BRIDGEWATER, Maine - While potatoes are a common crop in Aroostook County, they aren't typically grown in the same soil each year.
For this edition of The County Ag Report, Anthony Macari learned about a new and innovative crop rotation that increases soil health.
When it comes to growing, healthy soils can go a long way towards producing a crop with a higher yield. That's why healthy soil is the primary goal of Angela Wotton, District Manager of the Southern Aroostook Soil & Water Conservation District. She hopes get there by altering crop rotations.
(Angela) Most farmers do a one-on-one, which means one year potato, and one year small grain. We've decided to try and push that instead of a small grain, to invest in your soil and do a multi-species mix to try to build up your soil to help the incoming potato crop.
Wotton and her district tried the multi-species mix first with Whited Farms in Bridgewater through a grant from the Natural Resources Conservation Service, or NRCS. As a testament to it's success, even after the grant funds ran out, the farm has continued with the multi-species mix, which has 10 different species.
(Angela) The idea is to sort of mimic nature, and to have a diversity of plant species that sort of help each other create a lot of biomass to build up the soil and make the soil more healthy so you have a better cash crop following that with a good yield and better quality.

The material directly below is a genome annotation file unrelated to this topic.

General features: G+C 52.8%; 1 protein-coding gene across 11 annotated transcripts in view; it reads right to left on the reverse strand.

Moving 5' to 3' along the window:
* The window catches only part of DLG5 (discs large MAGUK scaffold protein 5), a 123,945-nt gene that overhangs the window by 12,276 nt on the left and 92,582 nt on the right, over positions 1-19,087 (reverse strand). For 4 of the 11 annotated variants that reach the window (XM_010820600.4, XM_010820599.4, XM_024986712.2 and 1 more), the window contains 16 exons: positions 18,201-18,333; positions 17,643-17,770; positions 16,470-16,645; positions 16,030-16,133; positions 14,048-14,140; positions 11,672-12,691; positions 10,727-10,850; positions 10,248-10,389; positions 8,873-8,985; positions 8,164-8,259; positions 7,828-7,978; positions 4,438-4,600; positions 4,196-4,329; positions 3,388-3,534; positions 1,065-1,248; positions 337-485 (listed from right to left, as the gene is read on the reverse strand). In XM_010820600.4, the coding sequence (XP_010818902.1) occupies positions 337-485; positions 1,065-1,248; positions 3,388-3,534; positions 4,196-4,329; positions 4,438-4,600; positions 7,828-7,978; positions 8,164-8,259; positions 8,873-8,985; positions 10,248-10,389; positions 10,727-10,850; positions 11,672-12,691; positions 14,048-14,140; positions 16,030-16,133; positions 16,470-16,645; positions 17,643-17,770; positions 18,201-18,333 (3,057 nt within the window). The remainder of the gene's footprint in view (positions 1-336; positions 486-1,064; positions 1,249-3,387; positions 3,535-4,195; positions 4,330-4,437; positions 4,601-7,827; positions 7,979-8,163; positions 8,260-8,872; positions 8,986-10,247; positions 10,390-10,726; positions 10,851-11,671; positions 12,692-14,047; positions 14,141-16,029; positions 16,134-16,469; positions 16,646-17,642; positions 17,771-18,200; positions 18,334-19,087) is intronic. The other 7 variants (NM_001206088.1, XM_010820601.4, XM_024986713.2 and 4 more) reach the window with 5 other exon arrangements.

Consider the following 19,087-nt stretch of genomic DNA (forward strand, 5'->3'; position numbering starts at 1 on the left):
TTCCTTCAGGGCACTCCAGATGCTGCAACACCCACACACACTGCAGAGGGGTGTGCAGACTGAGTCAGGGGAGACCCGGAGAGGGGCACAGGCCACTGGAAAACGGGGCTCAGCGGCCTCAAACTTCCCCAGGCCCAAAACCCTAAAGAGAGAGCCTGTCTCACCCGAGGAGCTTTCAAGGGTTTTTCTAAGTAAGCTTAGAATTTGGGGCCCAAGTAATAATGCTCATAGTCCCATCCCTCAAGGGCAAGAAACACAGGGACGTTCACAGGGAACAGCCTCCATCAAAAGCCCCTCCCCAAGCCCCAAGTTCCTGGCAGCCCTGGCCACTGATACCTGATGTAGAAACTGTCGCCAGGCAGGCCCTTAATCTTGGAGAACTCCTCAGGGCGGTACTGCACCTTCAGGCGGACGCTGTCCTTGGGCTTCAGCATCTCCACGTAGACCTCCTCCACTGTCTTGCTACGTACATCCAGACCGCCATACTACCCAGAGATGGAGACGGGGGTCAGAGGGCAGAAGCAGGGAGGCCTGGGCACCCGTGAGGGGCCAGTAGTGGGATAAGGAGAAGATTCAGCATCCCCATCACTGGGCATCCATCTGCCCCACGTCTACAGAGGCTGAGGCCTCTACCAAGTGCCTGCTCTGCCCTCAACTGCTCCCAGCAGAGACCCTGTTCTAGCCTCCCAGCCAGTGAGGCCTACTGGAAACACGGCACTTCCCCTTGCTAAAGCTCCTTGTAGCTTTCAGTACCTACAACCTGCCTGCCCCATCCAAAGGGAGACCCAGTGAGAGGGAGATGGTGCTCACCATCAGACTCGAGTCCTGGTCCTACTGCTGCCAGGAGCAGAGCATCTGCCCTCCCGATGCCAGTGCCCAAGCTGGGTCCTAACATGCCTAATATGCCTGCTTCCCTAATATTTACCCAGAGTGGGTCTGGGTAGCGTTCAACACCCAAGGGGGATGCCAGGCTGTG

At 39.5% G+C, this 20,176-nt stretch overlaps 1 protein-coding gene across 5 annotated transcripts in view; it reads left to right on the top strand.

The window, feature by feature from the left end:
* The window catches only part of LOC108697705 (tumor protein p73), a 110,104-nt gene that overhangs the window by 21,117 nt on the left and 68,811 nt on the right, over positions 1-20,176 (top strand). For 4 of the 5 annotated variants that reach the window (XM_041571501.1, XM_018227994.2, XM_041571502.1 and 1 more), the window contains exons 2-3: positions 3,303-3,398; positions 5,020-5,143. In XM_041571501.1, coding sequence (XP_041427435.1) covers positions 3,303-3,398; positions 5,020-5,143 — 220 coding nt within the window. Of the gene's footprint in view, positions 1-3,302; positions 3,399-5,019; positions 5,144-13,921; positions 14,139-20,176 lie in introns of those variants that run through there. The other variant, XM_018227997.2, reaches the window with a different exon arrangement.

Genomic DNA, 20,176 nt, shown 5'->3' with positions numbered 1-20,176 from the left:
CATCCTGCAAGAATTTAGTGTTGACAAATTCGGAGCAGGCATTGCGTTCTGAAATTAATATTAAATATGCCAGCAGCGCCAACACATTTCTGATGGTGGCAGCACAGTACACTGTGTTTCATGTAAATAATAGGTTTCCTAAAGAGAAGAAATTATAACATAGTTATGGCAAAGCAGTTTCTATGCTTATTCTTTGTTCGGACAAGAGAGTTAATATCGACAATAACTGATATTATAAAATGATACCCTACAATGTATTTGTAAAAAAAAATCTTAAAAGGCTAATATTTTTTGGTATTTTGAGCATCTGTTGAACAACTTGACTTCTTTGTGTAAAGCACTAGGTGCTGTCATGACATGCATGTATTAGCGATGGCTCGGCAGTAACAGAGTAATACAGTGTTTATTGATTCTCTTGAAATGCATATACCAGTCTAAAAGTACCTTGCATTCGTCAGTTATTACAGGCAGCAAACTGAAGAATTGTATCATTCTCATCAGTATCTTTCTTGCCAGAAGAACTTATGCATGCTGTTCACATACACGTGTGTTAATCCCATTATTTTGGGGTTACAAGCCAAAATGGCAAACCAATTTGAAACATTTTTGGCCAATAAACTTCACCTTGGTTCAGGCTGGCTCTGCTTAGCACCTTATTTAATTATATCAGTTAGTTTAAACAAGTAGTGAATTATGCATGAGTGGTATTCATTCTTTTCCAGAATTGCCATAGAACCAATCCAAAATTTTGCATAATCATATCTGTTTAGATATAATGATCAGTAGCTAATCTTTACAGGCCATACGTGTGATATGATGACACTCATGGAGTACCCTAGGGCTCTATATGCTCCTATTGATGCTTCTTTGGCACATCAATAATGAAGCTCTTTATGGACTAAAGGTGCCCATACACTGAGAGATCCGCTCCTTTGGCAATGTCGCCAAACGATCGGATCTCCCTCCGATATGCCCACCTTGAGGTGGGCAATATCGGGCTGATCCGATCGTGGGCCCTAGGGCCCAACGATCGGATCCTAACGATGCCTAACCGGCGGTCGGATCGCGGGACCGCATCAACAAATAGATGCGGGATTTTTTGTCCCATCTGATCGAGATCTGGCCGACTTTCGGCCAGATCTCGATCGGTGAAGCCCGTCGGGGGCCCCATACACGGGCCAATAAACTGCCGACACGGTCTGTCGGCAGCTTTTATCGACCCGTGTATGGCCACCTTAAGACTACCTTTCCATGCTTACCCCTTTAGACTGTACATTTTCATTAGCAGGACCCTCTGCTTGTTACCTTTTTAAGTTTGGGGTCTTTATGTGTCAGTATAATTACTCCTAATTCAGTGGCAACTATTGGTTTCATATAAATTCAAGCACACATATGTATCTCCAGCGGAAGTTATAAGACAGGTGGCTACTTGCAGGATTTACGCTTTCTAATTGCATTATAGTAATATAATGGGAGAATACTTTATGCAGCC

Wotton says the main selling point of the multi-species mix in a rotation year is that it is flexible for each farmer.
(Angela) The trick is to start out small, figure out what it is you want the crop to do for you. If you're having some disease or pest problems, maybe there's something that you can do to target it towards that or if it's just a soil health building then there's definitely mixes out there that do that.
Wotton has seen more adoption of the multi-species mix at least in part due to farms having succees and sharing it with others.
(Angela) In Southern Aroostook a lot of farmers have come on to this. And across the nation, mostly in the midwest I think, yeah, a lot of farmers have taken it on.
Wotton says she would love to see more County farms try this method. She says it helps build up the soil, which means a healthier, better quality crop for both farmers and consumers. Anthony Macari, NewsSource 8